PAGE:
The showers over different parts of Dhaka on Thursday night came as welcome relief from the searing heatwave that has been crippling life around the country for a good 4 weeks now. And yet we would be mistaken to think that our troubles with the heat are over, as the Education Ministry announced that all secondary schools, colleges, madrasas, and technical education institutions in several districts across the country including Dhaka, will be closed on Saturday, signalling the authorities expect even more disruption to affect our lives in the days ahead. It's going to be a long, hot summer it seems. Even longer, and hotter than usual.

The issue of heatwaves and school closures has become critical in recent days, especially after the Education Ministry and the High Court got involved in a disagreement on how to handle the issue of school closures. It all started after the end of the extension of Eid and Pahela Baishakh holidays. Schools and colleges were set to resume classes on April 21, but concerns about the extreme temperatures led to a last-minute extension of the vacation till April 27. The Education Ministry, however, reopened all schools and colleges the next day, a Sunday, when the country already broke a 76-year record of heatwave days in a single year.

The reopening of schools ignoring concerns of parents caused an immediate backlash, with reports of students falling ill and even teacher deaths surfacing.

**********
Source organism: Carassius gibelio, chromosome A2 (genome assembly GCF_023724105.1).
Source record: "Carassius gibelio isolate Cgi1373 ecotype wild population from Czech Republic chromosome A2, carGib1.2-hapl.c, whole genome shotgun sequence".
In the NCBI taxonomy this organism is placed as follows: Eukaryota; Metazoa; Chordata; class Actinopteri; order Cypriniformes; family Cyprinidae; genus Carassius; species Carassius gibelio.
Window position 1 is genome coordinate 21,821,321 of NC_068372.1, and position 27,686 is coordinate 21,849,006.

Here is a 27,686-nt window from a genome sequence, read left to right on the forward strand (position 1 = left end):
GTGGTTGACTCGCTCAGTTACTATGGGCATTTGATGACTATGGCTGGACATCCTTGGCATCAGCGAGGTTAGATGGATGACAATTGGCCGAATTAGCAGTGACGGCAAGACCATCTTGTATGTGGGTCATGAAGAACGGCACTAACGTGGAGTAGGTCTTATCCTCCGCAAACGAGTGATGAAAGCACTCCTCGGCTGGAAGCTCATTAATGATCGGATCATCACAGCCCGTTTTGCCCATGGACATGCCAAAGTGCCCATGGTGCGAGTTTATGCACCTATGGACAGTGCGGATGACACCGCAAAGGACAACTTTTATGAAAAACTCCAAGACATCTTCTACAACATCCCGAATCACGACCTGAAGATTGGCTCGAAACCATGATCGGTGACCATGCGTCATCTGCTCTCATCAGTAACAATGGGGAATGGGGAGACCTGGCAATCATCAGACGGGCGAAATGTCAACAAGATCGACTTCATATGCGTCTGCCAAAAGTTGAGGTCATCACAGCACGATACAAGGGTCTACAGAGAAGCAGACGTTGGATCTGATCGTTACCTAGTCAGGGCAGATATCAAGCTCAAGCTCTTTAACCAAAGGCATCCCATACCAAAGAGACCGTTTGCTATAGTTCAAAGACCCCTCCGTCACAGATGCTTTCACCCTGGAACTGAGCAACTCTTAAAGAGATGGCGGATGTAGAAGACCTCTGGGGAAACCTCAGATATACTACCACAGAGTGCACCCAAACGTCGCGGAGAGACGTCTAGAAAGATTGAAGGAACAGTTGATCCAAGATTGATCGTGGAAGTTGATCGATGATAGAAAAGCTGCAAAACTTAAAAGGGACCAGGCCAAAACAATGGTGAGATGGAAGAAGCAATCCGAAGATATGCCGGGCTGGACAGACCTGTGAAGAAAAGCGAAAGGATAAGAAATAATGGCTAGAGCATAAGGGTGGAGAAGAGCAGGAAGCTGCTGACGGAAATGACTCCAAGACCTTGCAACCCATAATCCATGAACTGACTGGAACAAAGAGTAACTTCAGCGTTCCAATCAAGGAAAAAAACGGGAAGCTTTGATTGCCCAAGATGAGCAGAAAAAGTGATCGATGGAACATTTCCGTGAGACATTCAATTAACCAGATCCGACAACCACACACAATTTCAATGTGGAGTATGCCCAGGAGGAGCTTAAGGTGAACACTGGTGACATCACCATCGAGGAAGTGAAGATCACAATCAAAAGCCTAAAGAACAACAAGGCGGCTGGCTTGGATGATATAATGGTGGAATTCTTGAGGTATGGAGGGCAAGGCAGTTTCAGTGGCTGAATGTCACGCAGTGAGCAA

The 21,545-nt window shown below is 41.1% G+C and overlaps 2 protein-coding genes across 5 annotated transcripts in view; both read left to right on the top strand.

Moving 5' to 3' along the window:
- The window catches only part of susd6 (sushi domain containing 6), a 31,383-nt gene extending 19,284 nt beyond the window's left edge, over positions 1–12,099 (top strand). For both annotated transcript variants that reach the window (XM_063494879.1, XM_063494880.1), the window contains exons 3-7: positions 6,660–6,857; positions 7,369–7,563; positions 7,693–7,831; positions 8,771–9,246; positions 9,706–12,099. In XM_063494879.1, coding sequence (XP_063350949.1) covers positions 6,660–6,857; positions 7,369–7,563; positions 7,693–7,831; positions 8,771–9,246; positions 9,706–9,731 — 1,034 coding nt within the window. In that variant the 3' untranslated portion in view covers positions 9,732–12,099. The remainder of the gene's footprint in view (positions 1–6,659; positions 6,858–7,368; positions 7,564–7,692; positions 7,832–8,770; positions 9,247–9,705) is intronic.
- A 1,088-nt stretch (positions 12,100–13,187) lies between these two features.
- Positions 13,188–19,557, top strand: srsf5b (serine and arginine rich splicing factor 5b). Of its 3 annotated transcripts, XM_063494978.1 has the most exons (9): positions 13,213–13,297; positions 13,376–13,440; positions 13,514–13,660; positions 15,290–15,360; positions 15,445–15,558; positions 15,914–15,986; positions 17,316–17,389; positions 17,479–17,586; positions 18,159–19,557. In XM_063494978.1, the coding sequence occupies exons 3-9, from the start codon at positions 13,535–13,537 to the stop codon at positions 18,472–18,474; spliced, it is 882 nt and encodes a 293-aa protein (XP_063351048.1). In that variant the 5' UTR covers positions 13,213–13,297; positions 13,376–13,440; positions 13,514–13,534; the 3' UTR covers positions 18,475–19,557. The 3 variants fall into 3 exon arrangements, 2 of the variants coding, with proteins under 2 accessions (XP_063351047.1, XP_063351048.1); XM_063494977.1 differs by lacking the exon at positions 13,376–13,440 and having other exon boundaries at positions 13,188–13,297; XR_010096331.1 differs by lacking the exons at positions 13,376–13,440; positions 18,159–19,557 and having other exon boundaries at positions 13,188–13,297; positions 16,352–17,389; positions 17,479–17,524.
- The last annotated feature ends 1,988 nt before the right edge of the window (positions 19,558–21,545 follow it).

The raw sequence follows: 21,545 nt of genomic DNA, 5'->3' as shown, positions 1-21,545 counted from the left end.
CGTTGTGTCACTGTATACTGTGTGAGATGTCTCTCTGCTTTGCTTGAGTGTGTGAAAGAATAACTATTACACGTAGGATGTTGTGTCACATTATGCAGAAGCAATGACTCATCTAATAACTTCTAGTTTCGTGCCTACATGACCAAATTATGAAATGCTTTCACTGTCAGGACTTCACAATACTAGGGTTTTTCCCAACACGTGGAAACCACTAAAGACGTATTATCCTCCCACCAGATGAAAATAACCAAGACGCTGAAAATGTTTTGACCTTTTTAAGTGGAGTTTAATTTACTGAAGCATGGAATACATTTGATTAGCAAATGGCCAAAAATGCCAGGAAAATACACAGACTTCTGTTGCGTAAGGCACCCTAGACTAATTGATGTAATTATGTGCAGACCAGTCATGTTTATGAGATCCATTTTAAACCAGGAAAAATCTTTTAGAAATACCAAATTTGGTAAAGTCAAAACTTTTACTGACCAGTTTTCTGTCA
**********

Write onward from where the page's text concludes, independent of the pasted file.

On Monday (Apr. 29), the HC ordered the closure of primary and secondary schools and madrasas till Thursday due to heatwave in the country. All secondary schools, colleges, madrasas and technical educational institutions were ordered to remain closed on Monday following the advice from the Ministry of Health and the Bangladesh Meteorological Department.

Asked about the High Court order that pre-empted the ministry and ordered schools to close last week, the education minister said they were respectful of the court's decision. The court's decision would be followed until an appeal is filed, suggesting they were not completely satisfied. Prior to that, he had expressed his surprise at the court's decision to get involved.

It is true that educational institutions in rural areas suffer more than in cities when they are closed due to natural disasters and other holidays. The move to take decisions on school openings and closings on a district-wise basis from now on is a good one. Educational institutions will not be closed or opened collectively countrywide anymore, the minister has said. He has also said schools may have to run on Fridays in the remainder of the academic year (after the heatwave) to make up for lost time. That is at least better than playing with students' and teachers' lives.

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